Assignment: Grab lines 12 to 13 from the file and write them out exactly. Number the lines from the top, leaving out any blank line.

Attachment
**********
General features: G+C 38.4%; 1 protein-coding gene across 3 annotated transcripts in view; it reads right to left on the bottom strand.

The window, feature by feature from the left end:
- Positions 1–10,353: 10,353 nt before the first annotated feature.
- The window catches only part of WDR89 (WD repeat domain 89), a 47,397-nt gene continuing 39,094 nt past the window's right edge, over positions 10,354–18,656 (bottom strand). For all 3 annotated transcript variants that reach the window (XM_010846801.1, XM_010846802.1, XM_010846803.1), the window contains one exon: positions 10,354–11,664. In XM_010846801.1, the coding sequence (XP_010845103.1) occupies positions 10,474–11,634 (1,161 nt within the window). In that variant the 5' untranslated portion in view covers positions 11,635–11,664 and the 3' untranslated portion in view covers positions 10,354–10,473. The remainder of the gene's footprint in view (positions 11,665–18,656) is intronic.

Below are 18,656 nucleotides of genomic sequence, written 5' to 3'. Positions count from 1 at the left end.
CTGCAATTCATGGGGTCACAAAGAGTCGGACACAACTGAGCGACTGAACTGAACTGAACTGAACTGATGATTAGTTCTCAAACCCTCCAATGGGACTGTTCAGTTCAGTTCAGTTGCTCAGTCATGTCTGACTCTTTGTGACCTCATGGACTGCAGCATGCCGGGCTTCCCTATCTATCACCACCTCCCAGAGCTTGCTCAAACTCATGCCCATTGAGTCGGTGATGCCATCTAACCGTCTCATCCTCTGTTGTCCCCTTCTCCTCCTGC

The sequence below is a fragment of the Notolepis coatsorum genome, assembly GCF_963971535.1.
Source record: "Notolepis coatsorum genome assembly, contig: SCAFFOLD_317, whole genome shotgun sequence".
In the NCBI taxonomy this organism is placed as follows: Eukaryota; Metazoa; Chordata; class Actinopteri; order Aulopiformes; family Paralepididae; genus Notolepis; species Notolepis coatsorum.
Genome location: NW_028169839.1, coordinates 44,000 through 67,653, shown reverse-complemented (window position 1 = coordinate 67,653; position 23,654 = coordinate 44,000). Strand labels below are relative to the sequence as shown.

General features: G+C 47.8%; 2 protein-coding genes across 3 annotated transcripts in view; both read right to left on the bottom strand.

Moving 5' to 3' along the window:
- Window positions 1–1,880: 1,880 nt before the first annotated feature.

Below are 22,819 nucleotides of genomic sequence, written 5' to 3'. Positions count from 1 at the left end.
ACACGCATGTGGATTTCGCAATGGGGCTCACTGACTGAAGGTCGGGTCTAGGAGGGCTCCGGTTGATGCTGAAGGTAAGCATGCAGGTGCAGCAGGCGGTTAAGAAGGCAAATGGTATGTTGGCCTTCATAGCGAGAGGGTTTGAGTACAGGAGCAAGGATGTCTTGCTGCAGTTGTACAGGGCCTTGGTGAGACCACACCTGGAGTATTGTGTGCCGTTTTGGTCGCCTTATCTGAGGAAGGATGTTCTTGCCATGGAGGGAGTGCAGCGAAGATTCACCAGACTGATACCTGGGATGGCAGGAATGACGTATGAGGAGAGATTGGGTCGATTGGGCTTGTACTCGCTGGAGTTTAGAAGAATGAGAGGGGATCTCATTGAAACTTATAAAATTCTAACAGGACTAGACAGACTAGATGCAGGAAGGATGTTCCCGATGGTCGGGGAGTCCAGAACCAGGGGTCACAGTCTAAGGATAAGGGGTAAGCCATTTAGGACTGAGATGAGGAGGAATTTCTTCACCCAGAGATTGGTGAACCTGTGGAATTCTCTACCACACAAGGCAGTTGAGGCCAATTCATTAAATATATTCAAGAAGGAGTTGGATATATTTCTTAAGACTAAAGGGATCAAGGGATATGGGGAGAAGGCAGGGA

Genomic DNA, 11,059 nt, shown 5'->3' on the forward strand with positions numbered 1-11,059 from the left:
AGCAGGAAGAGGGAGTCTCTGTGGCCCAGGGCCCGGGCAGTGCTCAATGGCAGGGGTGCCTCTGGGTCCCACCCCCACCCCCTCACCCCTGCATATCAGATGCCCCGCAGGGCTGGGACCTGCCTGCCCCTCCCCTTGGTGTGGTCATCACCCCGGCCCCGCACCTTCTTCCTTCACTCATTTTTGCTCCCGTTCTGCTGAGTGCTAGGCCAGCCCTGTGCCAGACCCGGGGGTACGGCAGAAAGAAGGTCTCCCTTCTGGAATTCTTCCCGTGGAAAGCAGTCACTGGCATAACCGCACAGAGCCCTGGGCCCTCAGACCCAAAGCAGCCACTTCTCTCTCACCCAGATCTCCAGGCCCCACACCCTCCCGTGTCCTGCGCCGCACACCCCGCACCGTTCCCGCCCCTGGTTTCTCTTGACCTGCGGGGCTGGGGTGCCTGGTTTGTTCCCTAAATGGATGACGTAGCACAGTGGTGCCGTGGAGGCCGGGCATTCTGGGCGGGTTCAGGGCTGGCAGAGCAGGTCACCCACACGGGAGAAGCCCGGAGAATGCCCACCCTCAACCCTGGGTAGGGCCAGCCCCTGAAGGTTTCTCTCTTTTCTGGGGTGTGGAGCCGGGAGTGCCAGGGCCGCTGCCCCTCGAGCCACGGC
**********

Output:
Moving 5' to 3' along the window:
- Window positions 1–1,880: 1,880 nt before the first annotated feature.